How To Ensure Your Church Staff Members Are In The Right Roles

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In Good to Great, Jim Collins discusses the idea of “getting the right people on the bus, the wrong people off the bus, and the right people in the right seats.” This principle is true for businesses and church staffs alike. Not only is it vital that each team member is a great fit for the church staff, it’s just as important that they are in a role that is maximizing their skills, allowing them to provide the most benefit for the organization.

A large part of putting your staff in the right place is making sure your staff are the right people.Tweet: A large part of putting your staff in the right place is making sure your staff are the right people. http://bit.ly/29TIsnO @VanderbloemenSG

Pastors and church leaders, here are four questions you can ask to help determine if the right people are in the right seats on your church staff.

1. Are they meeting the expectations & goals set for them?

Every member of your team should have clearly defined expectations of him or her set upon hire. Of course, these will shift and change as their role develops and things are fine-tuned, but as these evolve, so to should their abilities to perform their duties.

If an employee is not fully meeting and exceeding what is expected of them, it may be an indication that they are in a position not in line with their giftings. Ultimately, each team member should be in a place where they can flourish, both personally and within the organization.

2. Are their natural giftings being utilized & highlighted? 

Here at Vanderbloemen, we use a personality assessment called Insights – though there are many other great ones out there – that helps to determine what a person’s natural strengths are. While it’s important to use caution and not place too much weight on these assessments, they can be very useful to determine where on the team someone might be a great fit.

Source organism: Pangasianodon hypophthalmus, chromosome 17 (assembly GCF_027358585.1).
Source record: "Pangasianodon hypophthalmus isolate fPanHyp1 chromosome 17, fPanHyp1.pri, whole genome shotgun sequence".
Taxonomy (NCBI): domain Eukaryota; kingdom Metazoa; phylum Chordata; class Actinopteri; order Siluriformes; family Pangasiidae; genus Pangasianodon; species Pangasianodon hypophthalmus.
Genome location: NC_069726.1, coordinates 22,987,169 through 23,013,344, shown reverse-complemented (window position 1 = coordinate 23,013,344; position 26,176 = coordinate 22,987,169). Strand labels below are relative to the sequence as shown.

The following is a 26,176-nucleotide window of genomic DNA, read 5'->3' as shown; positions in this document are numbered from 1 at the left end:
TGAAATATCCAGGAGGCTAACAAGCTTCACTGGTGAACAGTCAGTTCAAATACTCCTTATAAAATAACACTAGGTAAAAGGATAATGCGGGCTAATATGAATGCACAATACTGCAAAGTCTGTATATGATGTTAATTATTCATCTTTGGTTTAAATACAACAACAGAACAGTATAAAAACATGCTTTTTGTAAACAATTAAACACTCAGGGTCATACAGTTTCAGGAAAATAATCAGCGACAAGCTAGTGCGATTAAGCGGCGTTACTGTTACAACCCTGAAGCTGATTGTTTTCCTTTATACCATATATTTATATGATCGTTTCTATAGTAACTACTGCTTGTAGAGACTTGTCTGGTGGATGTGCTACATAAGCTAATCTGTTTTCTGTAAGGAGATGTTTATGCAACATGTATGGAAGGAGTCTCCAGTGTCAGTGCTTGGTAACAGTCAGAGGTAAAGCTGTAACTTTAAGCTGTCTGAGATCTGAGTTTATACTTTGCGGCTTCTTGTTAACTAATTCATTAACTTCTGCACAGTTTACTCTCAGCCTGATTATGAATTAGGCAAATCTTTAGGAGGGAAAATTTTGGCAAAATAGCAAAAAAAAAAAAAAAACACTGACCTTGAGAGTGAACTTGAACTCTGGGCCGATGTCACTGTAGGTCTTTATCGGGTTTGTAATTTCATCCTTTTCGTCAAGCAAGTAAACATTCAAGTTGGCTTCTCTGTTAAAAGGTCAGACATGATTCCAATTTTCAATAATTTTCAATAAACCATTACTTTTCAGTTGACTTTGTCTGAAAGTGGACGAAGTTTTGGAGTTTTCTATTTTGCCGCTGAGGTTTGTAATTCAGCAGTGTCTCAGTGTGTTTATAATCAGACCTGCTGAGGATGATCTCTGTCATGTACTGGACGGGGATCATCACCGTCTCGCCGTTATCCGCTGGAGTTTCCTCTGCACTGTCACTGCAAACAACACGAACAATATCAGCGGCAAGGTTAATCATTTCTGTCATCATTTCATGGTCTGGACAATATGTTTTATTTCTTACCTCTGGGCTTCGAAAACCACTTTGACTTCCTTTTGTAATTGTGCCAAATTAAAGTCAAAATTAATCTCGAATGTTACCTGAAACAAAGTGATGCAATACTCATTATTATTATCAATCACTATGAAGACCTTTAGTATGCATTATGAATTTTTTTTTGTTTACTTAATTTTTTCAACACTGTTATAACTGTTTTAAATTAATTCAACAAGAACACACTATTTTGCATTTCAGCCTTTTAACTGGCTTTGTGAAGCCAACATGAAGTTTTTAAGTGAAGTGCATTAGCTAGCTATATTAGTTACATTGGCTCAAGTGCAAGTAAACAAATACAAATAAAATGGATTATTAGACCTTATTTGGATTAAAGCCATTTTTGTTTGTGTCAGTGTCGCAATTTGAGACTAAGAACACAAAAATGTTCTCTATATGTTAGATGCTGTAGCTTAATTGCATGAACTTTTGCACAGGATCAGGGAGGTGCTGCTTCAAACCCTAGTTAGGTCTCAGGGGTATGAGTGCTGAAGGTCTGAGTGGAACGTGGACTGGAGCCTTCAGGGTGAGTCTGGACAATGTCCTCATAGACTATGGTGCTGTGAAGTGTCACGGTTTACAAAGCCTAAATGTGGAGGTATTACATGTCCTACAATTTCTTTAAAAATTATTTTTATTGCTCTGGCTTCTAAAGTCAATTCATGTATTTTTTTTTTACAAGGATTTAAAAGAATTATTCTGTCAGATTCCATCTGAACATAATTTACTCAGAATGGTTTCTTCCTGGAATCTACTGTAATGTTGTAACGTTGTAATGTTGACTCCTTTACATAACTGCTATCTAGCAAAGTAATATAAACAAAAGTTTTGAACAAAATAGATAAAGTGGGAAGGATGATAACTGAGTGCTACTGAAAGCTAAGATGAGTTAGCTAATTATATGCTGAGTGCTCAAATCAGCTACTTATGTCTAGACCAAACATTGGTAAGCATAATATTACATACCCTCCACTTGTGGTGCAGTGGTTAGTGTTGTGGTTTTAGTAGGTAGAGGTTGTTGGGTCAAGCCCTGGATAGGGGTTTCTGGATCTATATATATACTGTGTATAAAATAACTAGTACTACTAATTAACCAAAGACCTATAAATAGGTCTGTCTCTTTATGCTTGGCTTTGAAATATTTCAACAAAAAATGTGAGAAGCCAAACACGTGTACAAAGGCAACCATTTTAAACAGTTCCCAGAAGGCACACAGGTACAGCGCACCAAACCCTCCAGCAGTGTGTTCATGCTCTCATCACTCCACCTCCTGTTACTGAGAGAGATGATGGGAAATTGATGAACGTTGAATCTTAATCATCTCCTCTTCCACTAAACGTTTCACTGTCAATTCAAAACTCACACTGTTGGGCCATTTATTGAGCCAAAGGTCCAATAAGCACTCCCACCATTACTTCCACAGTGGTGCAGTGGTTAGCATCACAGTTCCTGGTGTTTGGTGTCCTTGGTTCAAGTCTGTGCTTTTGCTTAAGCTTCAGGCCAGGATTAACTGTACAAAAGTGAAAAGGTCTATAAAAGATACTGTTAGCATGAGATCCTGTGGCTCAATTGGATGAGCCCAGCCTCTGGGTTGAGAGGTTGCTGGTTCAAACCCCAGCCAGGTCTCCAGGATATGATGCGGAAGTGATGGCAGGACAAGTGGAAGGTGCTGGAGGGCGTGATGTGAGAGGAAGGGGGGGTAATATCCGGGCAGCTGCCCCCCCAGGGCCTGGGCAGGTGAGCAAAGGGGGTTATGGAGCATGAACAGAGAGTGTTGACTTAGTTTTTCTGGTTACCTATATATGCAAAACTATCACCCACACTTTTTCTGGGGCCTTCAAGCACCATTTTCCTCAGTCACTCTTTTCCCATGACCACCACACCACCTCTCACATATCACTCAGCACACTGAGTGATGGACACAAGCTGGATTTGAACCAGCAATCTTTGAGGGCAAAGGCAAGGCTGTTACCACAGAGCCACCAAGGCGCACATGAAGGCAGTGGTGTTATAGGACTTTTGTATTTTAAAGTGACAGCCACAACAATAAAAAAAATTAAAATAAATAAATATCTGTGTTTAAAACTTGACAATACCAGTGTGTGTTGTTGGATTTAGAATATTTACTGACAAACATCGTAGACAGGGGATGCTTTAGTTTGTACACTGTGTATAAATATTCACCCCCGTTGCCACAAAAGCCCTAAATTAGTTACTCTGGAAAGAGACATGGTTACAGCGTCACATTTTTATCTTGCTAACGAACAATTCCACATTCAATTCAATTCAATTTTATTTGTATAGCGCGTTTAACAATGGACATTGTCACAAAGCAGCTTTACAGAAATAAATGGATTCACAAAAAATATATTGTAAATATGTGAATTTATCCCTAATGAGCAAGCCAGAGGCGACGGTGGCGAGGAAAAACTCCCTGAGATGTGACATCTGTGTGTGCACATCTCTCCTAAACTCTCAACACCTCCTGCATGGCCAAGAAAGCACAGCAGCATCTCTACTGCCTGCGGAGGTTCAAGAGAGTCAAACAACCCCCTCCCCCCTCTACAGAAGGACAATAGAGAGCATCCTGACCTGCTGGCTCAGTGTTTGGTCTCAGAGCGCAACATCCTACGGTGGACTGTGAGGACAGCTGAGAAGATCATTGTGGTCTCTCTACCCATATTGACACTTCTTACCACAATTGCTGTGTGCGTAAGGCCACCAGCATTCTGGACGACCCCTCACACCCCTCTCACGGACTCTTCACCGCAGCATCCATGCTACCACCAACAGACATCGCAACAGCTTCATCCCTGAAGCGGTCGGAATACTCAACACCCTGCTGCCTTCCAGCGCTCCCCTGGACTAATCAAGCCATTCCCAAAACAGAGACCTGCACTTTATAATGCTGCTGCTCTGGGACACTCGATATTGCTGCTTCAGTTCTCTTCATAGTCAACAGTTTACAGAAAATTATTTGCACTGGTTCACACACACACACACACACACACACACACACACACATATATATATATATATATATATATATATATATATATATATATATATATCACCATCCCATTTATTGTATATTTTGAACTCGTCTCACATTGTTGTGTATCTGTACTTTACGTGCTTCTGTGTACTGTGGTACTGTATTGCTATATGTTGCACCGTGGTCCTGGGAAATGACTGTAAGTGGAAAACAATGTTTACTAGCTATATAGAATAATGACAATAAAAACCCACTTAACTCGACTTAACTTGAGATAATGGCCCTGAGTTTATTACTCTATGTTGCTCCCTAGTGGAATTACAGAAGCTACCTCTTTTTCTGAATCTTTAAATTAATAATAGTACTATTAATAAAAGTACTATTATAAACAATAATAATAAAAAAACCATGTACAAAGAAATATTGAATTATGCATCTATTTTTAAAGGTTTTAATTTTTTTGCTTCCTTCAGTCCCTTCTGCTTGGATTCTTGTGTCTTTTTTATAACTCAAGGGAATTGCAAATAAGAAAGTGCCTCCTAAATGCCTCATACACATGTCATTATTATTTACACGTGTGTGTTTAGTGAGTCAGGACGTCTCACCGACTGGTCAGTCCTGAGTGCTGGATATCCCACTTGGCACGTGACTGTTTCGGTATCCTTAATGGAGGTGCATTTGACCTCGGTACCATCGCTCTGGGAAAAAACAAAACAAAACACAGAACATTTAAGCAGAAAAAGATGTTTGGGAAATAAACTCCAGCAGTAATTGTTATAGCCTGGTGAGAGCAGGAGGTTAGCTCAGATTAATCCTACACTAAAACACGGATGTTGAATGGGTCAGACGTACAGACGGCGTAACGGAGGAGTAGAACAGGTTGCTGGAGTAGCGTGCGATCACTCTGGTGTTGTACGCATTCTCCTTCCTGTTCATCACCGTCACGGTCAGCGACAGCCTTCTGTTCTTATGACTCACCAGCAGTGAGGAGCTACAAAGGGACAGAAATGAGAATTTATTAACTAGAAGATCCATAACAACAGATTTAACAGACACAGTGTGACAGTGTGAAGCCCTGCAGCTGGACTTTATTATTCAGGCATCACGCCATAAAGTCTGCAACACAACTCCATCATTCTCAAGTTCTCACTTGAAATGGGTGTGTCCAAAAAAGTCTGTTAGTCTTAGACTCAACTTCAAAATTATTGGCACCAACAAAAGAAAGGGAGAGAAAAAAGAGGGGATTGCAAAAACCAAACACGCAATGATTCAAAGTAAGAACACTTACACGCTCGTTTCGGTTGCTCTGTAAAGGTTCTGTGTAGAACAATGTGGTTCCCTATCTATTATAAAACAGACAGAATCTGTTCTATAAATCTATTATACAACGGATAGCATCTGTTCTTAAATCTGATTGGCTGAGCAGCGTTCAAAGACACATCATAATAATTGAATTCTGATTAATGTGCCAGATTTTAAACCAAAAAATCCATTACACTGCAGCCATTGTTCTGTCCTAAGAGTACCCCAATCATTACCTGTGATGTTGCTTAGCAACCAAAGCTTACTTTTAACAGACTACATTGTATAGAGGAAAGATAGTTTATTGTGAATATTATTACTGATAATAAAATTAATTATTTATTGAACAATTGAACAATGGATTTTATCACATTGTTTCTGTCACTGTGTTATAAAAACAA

Naturally, as certain abilities grow, people’s strengths may shift, and it might be time for movement or restructuring. Have their leadership abilities grown as they’ve take on more responsibility? What extra tasks have they taken on that may change their placement?

3. What does their past work experience reveal?

As I mentioned before, placing too much emphasis on one area could be damaging to your church staff, however, one area to pay particular attention to is what their work history reveals about them. Perhaps their personality assessment suggest they are not a natural-born leader, but their past experience has allowed them the opportunity to grow and learn how to lead teams effectively. This could suggest an area in which they would excel and benefit from further experience.

4. Are they happy in their role?

This sounds like a basic, easy question, but because of its simplicity it can be easily overlooked. Staff reviews and open communication are wonderful ways to guage your church staff members' contentedness in their role. By creating a culture and environment where leadership is readily and easily approachable to hear troubles or concerns allows for a platform of growth.

An employee who is happy in their role will be contributing new ideas and coming up with ways to improve systems or ministries. They will push harder and farther than an employee who doesn’t enjoy their position and is just looking to get by.

It’s important to remember that just because someone is a good fit for a role when they are hired, as the organization changes and grows, they may outgrow their duties or the organization may outgrow their skills.

As difficult as it may be, remember the importance of Jim Collins’ second point – “[get] the wrong people off the bus.”

Are your church staff team members in the right roles?

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